Once behind the closed door of his room, my father makes himself small as possible on the edge of his unmade bed. Staring hard at the baseboard, he tries to slow his tumbling heart. He has never seen his father cry, not even when his mother died. Now, having witnessed it, he feels like he has pulled the rug of manhood out from under the old man's feet. He convinces himself that it must be the lost mules his father was praying for, or for the mangled man who lies unconscious in the hospital bed in Nashville, and that this is what drove him to tears. It is only much later, picking asparagus in the ghost of a garden, that he will admit who his father had really been crying for: for his son, and for his son.
These days, my father remembers little from the time before the tractors. The growl of their engines in his mind has long since drowned out the quieter noises: the constant stamping and shifting of mule weight in the barn, the smooth sound of oats being poured into a steel bucket. He remembers the steam that rose from the animals after work. Pooled heaps of soft leather harness waiting to be mended on the breakfast table. At the threshold of the barn door, a velvet-eared dog that was always snapping its teeth at flies. Orphan standing dark and noble in the snow, a sled hooked to his harness. Eula Parker in a dark blue hat laughing and saying his name, hurrying after him and calling out "Wait, wait," one warm Sunday as he left church for home.
He remembers too his mother's cooking spices lined up in the cupboard where they had been since her death, faded inside their tins, without scent or taste. When he knew he was alone in the house, it gave him some sad comfort to take them out one by one and open them, the contents of each as dusty and gray as the next. He has just one memory of her, just an image: the curve of her spine and the fall of her hair when she had once leaned over to sniff the sheets on his bed, the morning after he'd wet it. This is all he has of her: one moment, just one, tangled in those little threads of shame.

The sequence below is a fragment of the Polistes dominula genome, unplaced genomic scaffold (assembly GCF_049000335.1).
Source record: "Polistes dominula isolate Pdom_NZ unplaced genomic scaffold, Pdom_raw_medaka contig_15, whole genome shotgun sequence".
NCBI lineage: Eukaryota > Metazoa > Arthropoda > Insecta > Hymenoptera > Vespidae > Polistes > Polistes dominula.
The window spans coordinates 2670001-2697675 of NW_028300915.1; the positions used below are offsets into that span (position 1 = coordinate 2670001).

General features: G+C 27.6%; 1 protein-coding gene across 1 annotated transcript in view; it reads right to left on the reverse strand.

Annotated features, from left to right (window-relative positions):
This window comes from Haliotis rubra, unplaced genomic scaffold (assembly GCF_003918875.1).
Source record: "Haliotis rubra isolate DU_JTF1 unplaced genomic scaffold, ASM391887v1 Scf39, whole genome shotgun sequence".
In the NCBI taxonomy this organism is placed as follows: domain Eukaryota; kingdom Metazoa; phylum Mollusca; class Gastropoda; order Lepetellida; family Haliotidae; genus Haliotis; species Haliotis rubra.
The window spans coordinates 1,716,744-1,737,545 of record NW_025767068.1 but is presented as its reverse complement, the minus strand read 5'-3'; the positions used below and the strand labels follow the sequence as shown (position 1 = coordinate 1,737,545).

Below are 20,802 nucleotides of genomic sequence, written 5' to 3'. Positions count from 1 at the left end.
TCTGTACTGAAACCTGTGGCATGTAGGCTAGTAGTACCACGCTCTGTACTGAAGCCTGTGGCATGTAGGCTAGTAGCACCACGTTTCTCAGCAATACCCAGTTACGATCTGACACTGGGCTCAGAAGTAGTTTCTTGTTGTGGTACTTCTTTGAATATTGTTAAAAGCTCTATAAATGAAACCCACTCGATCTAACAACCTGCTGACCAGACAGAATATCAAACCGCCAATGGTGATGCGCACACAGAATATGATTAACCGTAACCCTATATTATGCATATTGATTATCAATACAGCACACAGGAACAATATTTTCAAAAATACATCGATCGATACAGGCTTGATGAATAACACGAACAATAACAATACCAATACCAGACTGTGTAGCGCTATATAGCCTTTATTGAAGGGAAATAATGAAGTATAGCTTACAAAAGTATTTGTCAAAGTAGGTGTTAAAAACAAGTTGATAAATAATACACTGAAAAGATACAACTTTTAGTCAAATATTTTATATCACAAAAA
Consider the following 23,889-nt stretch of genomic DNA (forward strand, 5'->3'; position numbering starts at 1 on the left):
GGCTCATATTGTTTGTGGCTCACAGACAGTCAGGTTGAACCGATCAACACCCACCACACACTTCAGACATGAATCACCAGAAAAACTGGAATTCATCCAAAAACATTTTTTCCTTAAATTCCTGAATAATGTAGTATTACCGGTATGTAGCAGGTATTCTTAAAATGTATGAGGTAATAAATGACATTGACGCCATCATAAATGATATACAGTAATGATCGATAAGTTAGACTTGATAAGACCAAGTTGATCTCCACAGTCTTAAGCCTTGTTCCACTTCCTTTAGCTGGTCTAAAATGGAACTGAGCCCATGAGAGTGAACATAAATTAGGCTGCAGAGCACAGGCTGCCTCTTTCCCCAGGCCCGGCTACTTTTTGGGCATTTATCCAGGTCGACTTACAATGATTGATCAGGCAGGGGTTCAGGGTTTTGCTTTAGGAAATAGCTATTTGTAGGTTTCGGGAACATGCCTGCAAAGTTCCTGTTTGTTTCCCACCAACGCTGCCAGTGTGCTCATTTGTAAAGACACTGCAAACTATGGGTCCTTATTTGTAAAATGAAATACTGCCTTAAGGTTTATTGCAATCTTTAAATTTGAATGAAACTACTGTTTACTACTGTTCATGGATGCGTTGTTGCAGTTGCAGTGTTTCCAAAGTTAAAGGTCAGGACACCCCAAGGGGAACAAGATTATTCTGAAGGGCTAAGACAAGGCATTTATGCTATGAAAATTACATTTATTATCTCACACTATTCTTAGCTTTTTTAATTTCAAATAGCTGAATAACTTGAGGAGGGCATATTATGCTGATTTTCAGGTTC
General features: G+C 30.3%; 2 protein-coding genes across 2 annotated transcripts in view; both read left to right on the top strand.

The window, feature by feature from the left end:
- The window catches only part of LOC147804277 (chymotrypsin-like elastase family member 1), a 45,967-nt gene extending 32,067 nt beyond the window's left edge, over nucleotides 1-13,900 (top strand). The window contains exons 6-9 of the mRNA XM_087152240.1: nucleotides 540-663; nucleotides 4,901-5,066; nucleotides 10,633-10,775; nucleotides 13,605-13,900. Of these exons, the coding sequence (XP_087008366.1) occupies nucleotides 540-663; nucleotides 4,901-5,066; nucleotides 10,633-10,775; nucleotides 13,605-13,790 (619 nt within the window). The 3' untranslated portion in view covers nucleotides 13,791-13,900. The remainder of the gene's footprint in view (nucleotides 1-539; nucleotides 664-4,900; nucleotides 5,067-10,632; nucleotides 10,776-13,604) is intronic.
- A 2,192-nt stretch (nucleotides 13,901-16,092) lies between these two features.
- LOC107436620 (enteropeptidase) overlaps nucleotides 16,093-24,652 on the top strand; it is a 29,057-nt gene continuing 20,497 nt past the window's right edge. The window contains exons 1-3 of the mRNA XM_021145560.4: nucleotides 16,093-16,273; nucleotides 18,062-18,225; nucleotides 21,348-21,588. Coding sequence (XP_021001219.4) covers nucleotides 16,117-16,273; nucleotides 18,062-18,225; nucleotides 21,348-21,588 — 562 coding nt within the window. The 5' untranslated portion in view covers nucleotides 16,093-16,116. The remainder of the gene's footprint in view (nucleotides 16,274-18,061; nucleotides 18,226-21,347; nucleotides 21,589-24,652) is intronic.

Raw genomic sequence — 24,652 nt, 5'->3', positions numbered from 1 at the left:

In the same way I only have one memory of my grandfather, one watery picture from when I was very young. When my mother and father would rock me on the porch at night, my grandfather sat with them in a straight-backed chair, playing the banjo. He would tie a little tissue paper doll to his right wrist, and it danced and jumped like a tiny white ghost. I remember sitting on my mother's lap one night, and in the darkness the only things I could see were the tissue doll, the white moon of the banjo face, my mother's pale hair. I remember watching that doll bobbing along with my grandfather's strumming and, from time to time, the white flash of his teeth when he smiled. And I can hear him sing just a piece of one of the old songs: I know'd it, indeed I know'd it, yes, I know'd it, my bones are gonna rise again.
This is the story that my father tells me as he bends like a wire wicket in the garden, or, I should say, what once was my mother's garden. He parts the tangle of weeds to find the asparagus, then snaps off the tough spears with his knife, straightening slowly from time to time to stretch his stiff and rounded back. The garden is like a straight-edged wilderness in the middle of the closely mowed lawn, a blasted plot of weeds and thorns and thistle. Nothing has grown here since my mother died and no one wanted to tend it. Nothing except the asparagus, which comes up year after year.
From Reasons for and Advantages of Breathing. Published by HarperCollins Publishers Ltd. Copyright © 2009 by Lydia Peelle. All rights reserved. Reprinted by permission of HarperCollins Publishers Ltd.
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